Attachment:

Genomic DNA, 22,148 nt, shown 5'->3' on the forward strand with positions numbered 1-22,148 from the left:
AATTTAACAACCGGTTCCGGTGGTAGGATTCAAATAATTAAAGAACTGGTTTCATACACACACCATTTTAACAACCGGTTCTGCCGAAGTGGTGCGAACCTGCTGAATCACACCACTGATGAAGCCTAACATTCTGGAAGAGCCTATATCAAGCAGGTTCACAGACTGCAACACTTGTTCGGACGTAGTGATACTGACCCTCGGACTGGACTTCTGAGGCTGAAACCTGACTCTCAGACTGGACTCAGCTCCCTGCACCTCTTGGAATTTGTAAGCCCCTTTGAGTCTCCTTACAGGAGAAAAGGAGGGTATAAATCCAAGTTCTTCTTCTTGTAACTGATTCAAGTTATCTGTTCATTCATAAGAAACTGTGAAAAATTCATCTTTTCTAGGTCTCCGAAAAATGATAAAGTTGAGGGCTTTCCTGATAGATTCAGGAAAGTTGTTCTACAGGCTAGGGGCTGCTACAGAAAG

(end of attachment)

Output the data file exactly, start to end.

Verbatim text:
Genomic DNA, 22,148 nt, shown 5'->3' on the forward strand with positions numbered 1-22,148 from the left:
AATTTAACAACCGGTTCCGGTGGTAGGATTCAAATAATTAAAGAACTGGTTTCATACACACACCATTTTAACAACCGGTTCTGCCGAAGTGGTGCGAACCTGCTGAATCACACCACTGATGAAGCCTAACATTCTGGAAGAGCCTATATCAAGCAGGTTCACAGACTGCAACACTTGTTCGGACGTAGTGATACTGACCCTCGGACTGGACTTCTGAGGCTGAAACCTGACTCTCAGACTGGACTCAGCTCCCTGCACCTCTTGGAATTTGTAAGCCCCTTTGAGTCTCCTTACAGGAGAAAAGGAGGGTATAAATCCAAGTTCTTCTTCTTGTAACTGATTCAAGTTATCTGTTCATTCATAAGAAACTGTGAAAAATTCATCTTTTCTAGGTCTCCGAAAAATGATAAAGTTGAGGGCTTTCCTGATAGATTCAGGAAAGTTGTTCTACAGGCTAGGGGCTGCTACAGAAAG